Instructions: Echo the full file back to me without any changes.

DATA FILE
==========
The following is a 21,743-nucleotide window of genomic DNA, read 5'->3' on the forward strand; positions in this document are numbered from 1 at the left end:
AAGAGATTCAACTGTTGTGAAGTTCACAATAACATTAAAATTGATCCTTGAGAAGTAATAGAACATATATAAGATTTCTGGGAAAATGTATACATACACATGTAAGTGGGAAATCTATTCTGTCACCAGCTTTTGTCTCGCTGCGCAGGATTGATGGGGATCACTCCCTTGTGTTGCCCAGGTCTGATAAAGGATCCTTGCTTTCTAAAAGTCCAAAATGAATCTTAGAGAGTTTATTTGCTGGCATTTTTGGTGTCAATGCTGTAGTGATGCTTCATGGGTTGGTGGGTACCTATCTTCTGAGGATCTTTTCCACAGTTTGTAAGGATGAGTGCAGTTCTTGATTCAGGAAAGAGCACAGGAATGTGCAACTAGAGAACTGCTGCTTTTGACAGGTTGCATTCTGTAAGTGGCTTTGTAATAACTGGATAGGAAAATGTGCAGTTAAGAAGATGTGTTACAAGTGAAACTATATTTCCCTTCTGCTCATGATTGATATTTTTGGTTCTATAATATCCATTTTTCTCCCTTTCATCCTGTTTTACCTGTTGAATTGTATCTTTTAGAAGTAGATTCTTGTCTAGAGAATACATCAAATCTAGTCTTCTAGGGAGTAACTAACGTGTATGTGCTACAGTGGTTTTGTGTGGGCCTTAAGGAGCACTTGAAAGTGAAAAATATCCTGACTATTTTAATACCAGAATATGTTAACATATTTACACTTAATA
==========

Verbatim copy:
The following is a 21,743-nucleotide window of genomic DNA, read 5'->3' on the forward strand; positions in this document are numbered from 1 at the left end:
AAGAGATTCAACTGTTGTGAAGTTCACAATAACATTAAAATTGATCCTTGAGAAGTAATAGAACATATATAAGATTTCTGGGAAAATGTATACATACACATGTAAGTGGGAAATCTATTCTGTCACCAGCTTTTGTCTCGCTGCGCAGGATTGATGGGGATCACTCCCTTGTGTTGCCCAGGTCTGATAAAGGATCCTTGCTTTCTAAAAGTCCAAAATGAATCTTAGAGAGTTTATTTGCTGGCATTTTTGGTGTCAATGCTGTAGTGATGCTTCATGGGTTGGTGGGTACCTATCTTCTGAGGATCTTTTCCACAGTTTGTAAGGATGAGTGCAGTTCTTGATTCAGGAAAGAGCACAGGAATGTGCAACTAGAGAACTGCTGCTTTTGACAGGTTGCATTCTGTAAGTGGCTTTGTAATAACTGGATAGGAAAATGTGCAGTTAAGAAGATGTGTTACAAGTGAAACTATATTTCCCTTCTGCTCATGATTGATATTTTTGGTTCTATAATATCCATTTTTCTCCCTTTCATCCTGTTTTACCTGTTGAATTGTATCTTTTAGAAGTAGATTCTTGTCTAGAGAATACATCAAATCTAGTCTTCTAGGGAGTAACTAACGTGTATGTGCTACAGTGGTTTTGTGTGGGCCTTAAGGAGCACTTGAAAGTGAAAAATATCCTGACTATTTTAATACCAGAATATGTTAACATATTTACACTTAATA